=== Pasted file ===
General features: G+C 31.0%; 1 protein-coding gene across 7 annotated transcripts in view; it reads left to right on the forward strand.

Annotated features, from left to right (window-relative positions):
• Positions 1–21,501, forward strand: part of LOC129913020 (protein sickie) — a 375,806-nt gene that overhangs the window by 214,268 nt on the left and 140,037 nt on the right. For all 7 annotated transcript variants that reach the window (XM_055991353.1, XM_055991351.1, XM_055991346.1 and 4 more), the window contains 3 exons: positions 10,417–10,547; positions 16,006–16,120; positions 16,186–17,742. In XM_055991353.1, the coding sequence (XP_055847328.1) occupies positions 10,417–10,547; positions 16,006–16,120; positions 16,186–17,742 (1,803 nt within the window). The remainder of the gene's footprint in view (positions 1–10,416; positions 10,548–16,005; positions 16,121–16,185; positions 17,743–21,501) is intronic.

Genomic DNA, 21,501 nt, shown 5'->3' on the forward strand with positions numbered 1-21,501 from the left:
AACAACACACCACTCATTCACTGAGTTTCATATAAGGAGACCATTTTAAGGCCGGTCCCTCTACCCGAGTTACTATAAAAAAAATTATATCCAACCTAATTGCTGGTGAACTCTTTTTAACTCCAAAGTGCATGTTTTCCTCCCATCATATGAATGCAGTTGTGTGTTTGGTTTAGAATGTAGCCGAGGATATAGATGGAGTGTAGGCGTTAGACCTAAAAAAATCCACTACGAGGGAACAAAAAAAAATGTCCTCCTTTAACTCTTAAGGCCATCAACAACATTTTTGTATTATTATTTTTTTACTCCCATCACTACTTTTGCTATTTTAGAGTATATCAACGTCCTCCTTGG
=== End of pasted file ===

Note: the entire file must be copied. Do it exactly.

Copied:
General features: G+C 31.0%; 1 protein-coding gene across 7 annotated transcripts in view; it reads left to right on the forward strand.

Annotated features, from left to right (window-relative positions):
• Positions 1–21,501, forward strand: part of LOC129913020 (protein sickie) — a 375,806-nt gene that overhangs the window by 214,268 nt on the left and 140,037 nt on the right. For all 7 annotated transcript variants that reach the window (XM_055991353.1, XM_055991351.1, XM_055991346.1 and 4 more), the window contains 3 exons: positions 10,417–10,547; positions 16,006–16,120; positions 16,186–17,742. In XM_055991353.1, the coding sequence (XP_055847328.1) occupies positions 10,417–10,547; positions 16,006–16,120; positions 16,186–17,742 (1,803 nt within the window). The remainder of the gene's footprint in view (positions 1–10,416; positions 10,548–16,005; positions 16,121–16,185; positions 17,743–21,501) is intronic.

Genomic DNA, 21,501 nt, shown 5'->3' on the forward strand with positions numbered 1-21,501 from the left:
AACAACACACCACTCATTCACTGAGTTTCATATAAGGAGACCATTTTAAGGCCGGTCCCTCTACCCGAGTTACTATAAAAAAAATTATATCCAACCTAATTGCTGGTGAACTCTTTTTAACTCCAAAGTGCATGTTTTCCTCCCATCATATGAATGCAGTTGTGTGTTTGGTTTAGAATGTAGCCGAGGATATAGATGGAGTGTAGGCGTTAGACCTAAAAAAATCCACTACGAGGGAACAAAAAAAAATGTCCTCCTTTAACTCTTAAGGCCATCAACAACATTTTTGTATTATTATTTTTTTACTCCCATCACTACTTTTGCTATTTTAGAGTATATCAACGTCCTCCTTGG